Are you, your family or your community at risk of turning to violent extremism? That’s the premise behind a rating system devised by the National Counterterrorism Center, according to a document marked For Official Use Only and obtained by The Intercept.
The document–and the rating system–is part of a wider strategy for Countering Violent Extremism, which calls for local community and religious leaders to work together with law enforcement and other government agencies. The White House has made this approach a centerpiece of its response to terrorist attacks around the world and in the wake of the Paris attacks, announced plans to host an international summit on Countering Violent Extremism on February 18th.
The rating system, part of a 36-page document dated May 2014 and titled “Countering Violent Extremism: A Guide for Practitioners and Analysts,” suggests that police, social workers and educators rate individuals on a scale of one to five in categories such as: “Expressions of Hopelessness, Futility,” “Talk of Harming Self or Others,” and “Connection to Group Identity (Race, Nationality, Religion, Ethnicity).” The ranking system is supposed to alert government officials to individuals at risk of turning to radical violence, and to families or communities at risk of incubating extremist ideologies.
Families are judged on factors such as “Aware[ness] of Each Other’s Activities,” as well as levels of “Parent-Child Bonding,” and communities are rated by access to health care and social services, in addition to “presence of ideologues or recruiters” as potential risk factors.
A low score in any of these categories would indicate a high risk of “susceptibility to engage in violent extremism,” according to the document. It encourages users of the guide to plot the scores on a graph to determine what “interventions” could halt the process of radicalization before it happens.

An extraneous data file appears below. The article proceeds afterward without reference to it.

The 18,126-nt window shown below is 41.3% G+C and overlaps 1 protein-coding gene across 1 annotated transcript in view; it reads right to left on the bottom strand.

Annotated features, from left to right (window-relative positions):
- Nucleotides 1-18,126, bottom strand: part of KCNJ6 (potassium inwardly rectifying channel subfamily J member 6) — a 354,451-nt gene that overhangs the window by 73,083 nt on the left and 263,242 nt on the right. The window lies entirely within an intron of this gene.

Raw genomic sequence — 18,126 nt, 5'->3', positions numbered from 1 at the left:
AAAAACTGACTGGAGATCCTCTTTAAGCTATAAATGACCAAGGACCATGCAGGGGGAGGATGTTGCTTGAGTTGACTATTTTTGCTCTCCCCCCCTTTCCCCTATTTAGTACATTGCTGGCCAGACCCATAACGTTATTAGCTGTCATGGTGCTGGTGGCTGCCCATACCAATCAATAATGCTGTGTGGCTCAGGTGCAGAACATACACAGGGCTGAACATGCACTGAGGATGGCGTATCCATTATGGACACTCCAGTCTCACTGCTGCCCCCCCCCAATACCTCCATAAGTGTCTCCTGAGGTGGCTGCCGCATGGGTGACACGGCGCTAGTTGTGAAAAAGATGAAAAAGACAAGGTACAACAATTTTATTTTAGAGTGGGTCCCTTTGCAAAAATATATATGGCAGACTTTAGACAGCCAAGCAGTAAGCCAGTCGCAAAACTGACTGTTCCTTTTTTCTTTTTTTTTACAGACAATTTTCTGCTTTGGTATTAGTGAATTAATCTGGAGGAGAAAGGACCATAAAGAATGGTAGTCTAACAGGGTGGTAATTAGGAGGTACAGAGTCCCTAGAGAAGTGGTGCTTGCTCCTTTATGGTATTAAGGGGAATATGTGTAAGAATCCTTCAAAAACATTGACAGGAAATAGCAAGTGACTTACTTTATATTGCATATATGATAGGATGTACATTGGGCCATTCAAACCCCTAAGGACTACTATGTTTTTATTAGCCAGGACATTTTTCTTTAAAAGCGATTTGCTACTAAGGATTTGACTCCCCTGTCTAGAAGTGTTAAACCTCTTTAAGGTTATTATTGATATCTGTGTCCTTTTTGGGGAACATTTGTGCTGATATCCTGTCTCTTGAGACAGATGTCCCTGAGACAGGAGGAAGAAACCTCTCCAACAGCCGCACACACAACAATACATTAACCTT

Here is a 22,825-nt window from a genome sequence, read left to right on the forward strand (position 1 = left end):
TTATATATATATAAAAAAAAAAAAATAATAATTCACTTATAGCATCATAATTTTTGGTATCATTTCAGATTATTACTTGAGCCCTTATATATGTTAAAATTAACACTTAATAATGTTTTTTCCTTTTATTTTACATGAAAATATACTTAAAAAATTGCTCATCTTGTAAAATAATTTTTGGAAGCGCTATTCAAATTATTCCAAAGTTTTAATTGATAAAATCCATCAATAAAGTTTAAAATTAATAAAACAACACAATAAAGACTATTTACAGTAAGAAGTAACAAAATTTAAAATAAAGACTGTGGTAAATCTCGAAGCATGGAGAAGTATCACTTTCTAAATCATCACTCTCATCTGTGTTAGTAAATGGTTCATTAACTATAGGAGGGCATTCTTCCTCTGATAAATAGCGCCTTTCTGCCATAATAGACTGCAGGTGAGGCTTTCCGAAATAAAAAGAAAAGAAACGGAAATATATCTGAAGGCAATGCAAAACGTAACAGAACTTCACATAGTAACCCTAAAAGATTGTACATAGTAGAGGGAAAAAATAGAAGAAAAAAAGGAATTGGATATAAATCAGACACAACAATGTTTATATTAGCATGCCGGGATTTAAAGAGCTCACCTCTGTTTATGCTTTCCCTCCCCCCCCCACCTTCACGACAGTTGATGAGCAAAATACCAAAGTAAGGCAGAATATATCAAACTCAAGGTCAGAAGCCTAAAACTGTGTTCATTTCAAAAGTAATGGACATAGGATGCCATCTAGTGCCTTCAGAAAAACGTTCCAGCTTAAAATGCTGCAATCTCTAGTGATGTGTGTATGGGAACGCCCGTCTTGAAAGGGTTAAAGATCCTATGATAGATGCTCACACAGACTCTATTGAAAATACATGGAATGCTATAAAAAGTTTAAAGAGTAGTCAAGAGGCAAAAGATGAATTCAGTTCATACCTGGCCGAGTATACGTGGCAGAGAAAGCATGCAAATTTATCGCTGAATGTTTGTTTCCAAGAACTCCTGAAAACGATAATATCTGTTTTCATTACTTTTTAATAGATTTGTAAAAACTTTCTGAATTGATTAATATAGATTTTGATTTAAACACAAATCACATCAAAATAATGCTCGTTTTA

“The idea that the federal government would encourage local police, teachers, medical and social service employees to rate the communities, individuals and families they serve for their potential to become terrorists is abhorrent on its face,” said Mike German, a former FBI agent who is now with the Brennan Center for Justice at New York University School of Law. German called the criteria used for the ratings “subjective and specious.”
Arun Kundnani, a professor at New York University, said that enlisting communities in the way the administration suggests in the guide, “leads a range of non-policing professionals to cast particular suspicion on Muslim populations and profile them for behaviors that have no real connection to criminality.”
Kundnani also questioned the science behind the rating system. “There’s no evidence to support the idea that terrorism can be substantively correlated with such factors to do with family, identity, and emotional well-being,” he said.
The guide itself notes that the effects of Countering Violent Extremism programs are “not easy to quantify.”
The U.S. government isn’t alone in its attempts to spot youth allegedly at risk of becoming terrorists. The government of France recently issued a widely mocked graphic demonstrating ostensible warning signs of radicalization, which suggested that abrupt diet or lifestyle changes are correlated with proclivities for violent extremism. (White House counterterrorism adviser Lisa Monaco last April warned parents and community members to look out for “subtle” signs, like “sudden personality changes in their children at home—becoming confrontational.”)
The British government has put forward a plan to begin monitoring signs of radicalization at the pre-school level, and in the wake of the Charlie Hebdo attacks, children in France as young as eight years old have been detained and questioned by police for allegedly espousing radical views.